Your Victory is My Victory (Seligman)

On the relationship side, if you teach people to respond actively and constructively when someone they care about has a victory, it increases love and friendship and decreases the probability of depression.

— Psychologist Martin Seligman

It’s so true. If you care about someone, it’s because they’re valuable and important to you. Their gain is always your gain. There’s no zero-sum. Another’s success is not your loss. It’s simply their success, and says nothing one way or the other about your own progress. This is true enough about a stranger; it’s truer than anything when it involves the one you love. If you rationally and truly love someone, no part of you wants them to fail or suffer.

If you see a fundamental conflict of interest between yourself and someone you love, there’s an error somewhere. Maybe you don’t love them as much as you think you do. Or if you do, you’re making some other kind of error. Maybe you fear his or her success will leave you behind. But why? If the person you love is who you think he or she is, that won’t happen. If you were wrong — well, that will hurt and it may take some time to recover. But the error was in thinking they loved you more than they did. It’s not the success or progress that caused it. It simply brought it to light. I don’t know that this usually happens; and it shouldn’t be expected to happen.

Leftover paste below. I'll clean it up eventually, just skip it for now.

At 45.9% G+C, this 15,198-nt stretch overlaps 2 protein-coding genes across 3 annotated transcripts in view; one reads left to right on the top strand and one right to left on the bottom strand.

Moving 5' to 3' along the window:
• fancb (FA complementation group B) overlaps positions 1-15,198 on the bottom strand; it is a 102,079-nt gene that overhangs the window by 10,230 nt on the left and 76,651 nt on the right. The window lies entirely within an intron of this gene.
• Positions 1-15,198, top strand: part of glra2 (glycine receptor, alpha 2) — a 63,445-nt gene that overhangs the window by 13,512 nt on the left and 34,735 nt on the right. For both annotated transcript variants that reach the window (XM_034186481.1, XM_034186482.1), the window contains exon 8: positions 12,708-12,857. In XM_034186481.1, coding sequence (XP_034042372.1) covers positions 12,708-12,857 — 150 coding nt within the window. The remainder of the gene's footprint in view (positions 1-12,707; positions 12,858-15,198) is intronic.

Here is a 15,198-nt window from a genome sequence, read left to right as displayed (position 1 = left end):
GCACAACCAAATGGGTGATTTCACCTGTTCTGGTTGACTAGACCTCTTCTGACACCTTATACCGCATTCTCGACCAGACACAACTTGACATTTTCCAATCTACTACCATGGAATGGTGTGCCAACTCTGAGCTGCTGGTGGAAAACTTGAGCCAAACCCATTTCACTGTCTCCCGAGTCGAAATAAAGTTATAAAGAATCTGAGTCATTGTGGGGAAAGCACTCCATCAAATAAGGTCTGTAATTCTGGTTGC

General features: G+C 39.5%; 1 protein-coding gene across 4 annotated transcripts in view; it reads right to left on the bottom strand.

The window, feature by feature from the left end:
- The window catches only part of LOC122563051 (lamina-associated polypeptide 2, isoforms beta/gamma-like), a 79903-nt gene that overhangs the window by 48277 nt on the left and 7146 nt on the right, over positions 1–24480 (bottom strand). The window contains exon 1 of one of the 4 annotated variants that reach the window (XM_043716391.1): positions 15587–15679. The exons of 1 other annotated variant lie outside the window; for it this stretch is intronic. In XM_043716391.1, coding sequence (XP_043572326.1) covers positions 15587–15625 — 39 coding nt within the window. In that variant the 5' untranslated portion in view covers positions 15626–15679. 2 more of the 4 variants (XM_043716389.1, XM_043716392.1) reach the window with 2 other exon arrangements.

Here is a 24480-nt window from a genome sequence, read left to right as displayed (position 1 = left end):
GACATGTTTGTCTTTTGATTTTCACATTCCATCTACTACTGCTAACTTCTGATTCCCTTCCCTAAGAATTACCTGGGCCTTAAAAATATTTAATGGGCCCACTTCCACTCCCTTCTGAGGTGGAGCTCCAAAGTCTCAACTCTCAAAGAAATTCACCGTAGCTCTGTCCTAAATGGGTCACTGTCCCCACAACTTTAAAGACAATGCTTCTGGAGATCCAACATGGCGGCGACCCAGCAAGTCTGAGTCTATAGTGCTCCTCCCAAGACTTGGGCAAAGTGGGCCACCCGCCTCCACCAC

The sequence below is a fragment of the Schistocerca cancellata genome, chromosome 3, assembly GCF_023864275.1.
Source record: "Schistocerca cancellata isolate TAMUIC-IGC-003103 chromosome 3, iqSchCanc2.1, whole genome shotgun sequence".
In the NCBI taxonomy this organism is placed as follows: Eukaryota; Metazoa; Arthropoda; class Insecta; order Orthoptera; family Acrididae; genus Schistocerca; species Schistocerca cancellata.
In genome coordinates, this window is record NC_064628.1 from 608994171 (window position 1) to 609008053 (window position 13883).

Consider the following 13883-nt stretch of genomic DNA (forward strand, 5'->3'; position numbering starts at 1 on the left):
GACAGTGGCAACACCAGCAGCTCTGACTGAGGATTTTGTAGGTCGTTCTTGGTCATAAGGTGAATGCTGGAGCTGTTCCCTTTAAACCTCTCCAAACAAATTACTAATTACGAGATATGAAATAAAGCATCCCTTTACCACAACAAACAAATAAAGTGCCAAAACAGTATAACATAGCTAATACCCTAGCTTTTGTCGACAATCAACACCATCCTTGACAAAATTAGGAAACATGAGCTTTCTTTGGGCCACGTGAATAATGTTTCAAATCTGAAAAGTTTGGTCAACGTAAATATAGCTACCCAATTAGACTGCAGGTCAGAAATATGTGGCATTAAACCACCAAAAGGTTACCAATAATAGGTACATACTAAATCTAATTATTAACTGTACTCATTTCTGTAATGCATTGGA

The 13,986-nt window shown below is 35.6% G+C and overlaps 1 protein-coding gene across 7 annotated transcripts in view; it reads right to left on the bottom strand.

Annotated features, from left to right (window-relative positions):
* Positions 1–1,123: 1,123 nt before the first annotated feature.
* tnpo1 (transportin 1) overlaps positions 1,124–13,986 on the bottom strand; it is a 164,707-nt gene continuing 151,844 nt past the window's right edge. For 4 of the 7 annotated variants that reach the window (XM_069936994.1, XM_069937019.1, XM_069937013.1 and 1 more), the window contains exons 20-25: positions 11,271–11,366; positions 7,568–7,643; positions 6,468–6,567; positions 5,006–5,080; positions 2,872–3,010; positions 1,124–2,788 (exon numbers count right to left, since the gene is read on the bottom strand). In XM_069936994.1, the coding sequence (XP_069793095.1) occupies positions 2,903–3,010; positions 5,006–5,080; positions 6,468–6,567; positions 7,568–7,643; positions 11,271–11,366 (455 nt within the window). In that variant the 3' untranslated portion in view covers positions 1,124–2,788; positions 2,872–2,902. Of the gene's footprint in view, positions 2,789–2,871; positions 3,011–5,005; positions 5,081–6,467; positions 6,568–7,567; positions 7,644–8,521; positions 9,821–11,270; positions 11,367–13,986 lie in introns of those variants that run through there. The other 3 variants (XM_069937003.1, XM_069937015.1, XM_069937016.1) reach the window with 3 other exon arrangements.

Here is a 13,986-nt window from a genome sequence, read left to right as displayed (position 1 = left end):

Irrational anxiety (most of it is irrational) poisons everything. Left unchallenged and unfettered, it destroys the best within yourself and any relationship you have. Prolonged irrational anxiety tires out the psyche as well as the body, and it contributes to depression. The most depressed people I have met are generally the most anxious. They’re simply tired out by it all.

Some fears are rational and require preemptive action. You look before crossing a busy highway; you purchase a life insurance policy if loved ones depend on you economically; you get a new roof for your house when it’s time. But most fears are irrational and based on a false belief of some kind. The most common false belief is probably the idea that you can or should be able to control things that you cannot control — and are not necessary to control in order to be happy.

It’s with their relationships that many people make this error in thinking. This manifests in the anxiety which leads to the problems highlighted by Seligman’s quote.

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